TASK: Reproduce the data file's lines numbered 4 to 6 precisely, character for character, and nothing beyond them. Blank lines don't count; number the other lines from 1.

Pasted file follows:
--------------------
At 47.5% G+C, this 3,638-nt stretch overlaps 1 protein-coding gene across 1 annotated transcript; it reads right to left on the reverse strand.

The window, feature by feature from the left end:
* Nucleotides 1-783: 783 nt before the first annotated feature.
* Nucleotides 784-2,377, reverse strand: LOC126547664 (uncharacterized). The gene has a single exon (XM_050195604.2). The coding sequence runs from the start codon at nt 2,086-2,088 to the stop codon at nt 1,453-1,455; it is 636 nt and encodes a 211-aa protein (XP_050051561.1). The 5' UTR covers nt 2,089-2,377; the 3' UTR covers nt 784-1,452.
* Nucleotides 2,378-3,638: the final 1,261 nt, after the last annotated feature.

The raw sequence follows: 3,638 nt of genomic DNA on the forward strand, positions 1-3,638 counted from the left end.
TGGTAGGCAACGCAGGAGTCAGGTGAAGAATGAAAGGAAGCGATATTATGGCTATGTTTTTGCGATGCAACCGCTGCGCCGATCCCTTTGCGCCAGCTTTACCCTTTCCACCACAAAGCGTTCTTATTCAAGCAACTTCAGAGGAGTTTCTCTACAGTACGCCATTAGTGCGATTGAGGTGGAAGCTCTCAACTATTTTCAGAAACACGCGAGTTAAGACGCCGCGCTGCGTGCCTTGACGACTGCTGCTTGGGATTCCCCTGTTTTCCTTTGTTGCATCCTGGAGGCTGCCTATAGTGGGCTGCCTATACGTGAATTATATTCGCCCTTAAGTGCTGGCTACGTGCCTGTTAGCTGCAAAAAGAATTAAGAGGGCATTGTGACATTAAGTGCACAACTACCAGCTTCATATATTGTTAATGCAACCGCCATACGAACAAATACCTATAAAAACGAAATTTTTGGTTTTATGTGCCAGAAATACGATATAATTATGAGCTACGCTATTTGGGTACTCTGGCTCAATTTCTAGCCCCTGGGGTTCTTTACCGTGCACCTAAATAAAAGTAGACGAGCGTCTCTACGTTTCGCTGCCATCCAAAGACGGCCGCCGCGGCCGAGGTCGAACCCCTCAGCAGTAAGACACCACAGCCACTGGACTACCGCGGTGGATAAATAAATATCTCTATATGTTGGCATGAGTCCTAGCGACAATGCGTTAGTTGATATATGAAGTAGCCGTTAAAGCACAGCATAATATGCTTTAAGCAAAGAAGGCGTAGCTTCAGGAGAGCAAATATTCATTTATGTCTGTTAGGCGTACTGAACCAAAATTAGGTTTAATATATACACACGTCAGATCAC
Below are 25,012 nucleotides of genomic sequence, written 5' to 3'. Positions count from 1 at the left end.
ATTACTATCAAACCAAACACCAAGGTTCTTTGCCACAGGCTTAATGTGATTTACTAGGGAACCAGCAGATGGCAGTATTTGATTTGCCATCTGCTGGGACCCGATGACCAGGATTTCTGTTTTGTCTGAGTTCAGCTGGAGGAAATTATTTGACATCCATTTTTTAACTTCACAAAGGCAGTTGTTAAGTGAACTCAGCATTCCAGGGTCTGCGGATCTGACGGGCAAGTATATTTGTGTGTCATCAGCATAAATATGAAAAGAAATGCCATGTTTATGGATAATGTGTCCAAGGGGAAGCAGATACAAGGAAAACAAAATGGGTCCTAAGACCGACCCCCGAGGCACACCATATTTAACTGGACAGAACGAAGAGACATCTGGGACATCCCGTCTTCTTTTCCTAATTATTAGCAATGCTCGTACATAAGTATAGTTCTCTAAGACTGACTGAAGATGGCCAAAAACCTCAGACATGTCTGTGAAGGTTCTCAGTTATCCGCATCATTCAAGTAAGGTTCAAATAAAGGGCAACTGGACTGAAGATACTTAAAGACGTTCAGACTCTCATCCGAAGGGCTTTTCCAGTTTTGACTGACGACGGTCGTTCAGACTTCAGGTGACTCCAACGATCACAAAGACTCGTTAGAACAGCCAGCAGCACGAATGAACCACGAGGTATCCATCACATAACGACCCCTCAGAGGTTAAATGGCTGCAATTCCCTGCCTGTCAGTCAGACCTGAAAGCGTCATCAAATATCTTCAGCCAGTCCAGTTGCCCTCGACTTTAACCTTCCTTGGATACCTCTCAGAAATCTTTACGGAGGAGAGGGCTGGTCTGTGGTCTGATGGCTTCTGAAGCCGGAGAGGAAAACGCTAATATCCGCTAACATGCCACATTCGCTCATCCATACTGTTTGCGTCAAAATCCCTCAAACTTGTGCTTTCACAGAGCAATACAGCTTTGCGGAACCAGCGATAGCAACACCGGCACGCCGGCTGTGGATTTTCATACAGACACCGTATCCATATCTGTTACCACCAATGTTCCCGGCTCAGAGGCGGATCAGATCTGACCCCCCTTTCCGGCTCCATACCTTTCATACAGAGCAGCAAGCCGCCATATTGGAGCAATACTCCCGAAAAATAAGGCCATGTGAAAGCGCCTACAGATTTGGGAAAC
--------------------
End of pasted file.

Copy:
* Nucleotides 784-2,377, reverse strand: LOC126547664 (uncharacterized). The gene has a single exon (XM_050195604.2). The coding sequence runs from the start codon at nt 2,086-2,088 to the stop codon at nt 1,453-1,455; it is 636 nt and encodes a 211-aa protein (XP_050051561.1). The 5' UTR covers nt 2,089-2,377; the 3' UTR covers nt 784-1,452.
* Nucleotides 2,378-3,638: the final 1,261 nt, after the last annotated feature.

The raw sequence follows: 3,638 nt of genomic DNA on the forward strand, positions 1-3,638 counted from the left end.